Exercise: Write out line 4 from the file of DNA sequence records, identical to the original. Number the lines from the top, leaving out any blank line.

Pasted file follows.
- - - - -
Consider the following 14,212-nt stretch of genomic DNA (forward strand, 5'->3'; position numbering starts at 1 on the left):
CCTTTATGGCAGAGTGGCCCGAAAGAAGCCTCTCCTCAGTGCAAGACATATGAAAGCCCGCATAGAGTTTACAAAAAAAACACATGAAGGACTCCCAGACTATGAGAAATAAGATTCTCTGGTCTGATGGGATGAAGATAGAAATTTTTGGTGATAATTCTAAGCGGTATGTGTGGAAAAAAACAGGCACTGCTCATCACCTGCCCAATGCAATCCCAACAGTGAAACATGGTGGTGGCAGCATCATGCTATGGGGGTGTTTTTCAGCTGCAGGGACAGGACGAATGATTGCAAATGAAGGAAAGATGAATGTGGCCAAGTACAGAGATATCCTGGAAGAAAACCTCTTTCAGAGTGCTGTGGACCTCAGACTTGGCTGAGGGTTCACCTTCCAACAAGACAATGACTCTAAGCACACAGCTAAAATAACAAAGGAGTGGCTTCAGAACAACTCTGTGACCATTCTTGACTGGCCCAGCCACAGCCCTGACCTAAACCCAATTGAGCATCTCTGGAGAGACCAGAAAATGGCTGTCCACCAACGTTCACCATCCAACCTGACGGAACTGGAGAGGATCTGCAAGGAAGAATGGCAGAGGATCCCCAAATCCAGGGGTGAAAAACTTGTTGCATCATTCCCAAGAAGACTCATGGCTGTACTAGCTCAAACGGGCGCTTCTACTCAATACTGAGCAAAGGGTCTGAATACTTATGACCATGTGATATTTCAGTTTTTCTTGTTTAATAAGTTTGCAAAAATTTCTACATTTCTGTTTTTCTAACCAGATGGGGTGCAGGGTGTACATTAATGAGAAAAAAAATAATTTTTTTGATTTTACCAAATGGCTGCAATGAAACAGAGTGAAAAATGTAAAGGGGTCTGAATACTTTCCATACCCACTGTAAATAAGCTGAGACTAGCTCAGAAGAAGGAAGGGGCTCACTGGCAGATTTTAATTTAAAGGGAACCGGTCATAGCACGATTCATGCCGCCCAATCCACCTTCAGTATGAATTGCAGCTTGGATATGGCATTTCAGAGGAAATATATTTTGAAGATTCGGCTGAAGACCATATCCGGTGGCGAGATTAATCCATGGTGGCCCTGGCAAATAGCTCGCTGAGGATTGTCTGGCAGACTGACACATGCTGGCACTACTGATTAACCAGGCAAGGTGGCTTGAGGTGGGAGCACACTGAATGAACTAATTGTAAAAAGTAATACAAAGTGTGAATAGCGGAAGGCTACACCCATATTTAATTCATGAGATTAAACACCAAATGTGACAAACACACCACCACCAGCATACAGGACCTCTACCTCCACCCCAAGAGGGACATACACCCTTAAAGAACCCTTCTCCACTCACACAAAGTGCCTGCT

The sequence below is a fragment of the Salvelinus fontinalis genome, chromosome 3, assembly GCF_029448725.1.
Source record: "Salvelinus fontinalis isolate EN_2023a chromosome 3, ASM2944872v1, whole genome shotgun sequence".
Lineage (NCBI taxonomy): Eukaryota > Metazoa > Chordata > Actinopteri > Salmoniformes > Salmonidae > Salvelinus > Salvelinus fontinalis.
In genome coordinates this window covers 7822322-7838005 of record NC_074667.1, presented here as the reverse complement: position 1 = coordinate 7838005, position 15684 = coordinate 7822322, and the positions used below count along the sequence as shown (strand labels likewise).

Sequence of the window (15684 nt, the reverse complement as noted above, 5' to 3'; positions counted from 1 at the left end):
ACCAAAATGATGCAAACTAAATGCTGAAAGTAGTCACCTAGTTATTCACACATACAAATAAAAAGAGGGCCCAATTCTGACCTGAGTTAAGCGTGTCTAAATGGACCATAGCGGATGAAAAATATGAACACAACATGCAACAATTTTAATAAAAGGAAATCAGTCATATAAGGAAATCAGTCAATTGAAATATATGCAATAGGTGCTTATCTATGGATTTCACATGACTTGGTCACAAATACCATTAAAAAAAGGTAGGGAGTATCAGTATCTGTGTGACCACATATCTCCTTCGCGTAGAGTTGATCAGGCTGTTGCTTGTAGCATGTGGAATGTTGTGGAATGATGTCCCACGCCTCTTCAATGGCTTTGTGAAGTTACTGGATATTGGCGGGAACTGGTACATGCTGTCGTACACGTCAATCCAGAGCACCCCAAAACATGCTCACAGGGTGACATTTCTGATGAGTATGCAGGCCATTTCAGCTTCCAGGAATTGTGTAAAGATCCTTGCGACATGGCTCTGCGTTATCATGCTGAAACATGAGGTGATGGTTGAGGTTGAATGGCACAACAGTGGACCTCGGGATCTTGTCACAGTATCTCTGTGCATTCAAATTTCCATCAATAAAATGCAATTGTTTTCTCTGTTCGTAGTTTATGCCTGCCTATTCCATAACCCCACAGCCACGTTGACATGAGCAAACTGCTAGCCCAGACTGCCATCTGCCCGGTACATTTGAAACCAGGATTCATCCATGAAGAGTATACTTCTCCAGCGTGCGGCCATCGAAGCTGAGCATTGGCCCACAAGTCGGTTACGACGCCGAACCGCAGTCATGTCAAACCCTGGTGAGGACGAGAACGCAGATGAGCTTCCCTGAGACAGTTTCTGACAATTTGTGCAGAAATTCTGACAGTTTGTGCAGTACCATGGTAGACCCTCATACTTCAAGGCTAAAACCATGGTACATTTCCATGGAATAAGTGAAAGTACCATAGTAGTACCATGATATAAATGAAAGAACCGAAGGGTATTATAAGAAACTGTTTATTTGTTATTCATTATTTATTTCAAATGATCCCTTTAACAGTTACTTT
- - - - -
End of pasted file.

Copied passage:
Source record: "Salvelinus fontinalis isolate EN_2023a chromosome 3, ASM2944872v1, whole genome shotgun sequence".